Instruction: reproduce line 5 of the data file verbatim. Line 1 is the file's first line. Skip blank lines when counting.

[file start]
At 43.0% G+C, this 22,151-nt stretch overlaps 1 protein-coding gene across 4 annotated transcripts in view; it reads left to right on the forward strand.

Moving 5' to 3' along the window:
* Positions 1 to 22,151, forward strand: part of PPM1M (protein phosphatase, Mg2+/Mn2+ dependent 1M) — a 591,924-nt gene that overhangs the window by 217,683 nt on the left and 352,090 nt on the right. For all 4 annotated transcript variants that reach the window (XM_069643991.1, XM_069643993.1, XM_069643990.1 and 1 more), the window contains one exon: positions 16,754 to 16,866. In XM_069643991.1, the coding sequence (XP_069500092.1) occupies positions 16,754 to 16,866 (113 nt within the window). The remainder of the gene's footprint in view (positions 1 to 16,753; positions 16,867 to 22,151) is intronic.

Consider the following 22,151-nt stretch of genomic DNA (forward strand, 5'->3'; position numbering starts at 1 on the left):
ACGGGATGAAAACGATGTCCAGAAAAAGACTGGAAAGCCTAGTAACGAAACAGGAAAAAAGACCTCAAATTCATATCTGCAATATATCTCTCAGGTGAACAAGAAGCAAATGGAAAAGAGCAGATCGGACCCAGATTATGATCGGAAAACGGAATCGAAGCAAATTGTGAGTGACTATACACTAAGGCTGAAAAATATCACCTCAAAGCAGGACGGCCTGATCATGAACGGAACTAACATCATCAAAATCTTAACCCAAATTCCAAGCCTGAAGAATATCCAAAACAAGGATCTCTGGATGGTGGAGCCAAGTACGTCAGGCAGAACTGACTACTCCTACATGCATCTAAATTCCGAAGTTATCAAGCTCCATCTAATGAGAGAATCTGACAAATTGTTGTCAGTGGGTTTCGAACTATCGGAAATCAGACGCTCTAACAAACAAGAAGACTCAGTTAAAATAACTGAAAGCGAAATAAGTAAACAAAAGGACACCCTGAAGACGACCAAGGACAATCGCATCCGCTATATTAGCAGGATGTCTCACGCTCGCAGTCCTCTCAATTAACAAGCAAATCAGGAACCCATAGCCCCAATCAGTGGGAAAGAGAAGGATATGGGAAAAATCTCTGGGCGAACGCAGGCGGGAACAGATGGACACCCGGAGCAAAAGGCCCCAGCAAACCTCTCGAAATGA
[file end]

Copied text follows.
ACGGGATGAAAACGATGTCCAGAAAAAGACTGGAAAGCCTAGTAACGAAACAGGAAAAAAGACCTCAAATTCATATCTGCAATATATCTCTCAGGTGAACAAGAAGCAAATGGAAAAGAGCAGATCGGACCCAGATTATGATCGGAAAACGGAATCGAAGCAAATTGTGAGTGACTATACACTAAGGCTGAAAAATATCACCTCAAAGCAGGACGGCCTGATCATGAACGGAACTAACATCATCAAAATCTTAACCCAAATTCCAAGCCTGAAGAATATCCAAAACAAGGATCTCTGGATGGTGGAGCCAAGTACGTCAGGCAGAACTGACTACTCCTACATGCATCTAAATTCCGAAGTTATCAAGCTCCATCTAATGAGAGAATCTGACAAATTGTTGTCAGTGGGTTTCGAACTATCGGAAATCAGACGCTCTAACAAACAAGAAGACTCAGTTAAAATAACTGAAAGCGAAATAAGTAAACAAAAGGACACCCTGAAGACGACCAAGGACAATCGCATCCGCTATATTAGCAGGATGTCTCACGCTCGCAGTCCTCTCAATTAACAAGCAAATCAGGAACCCATAGCCCCAATCAGTGGGAAAGAGAAGGATATGGGAAAAATCTCTGGGCGAACGCAGGCGGGAACAGATGGACACCCGGAGCAAAAGGCCCCAGCAAACCTCTCGAAATGA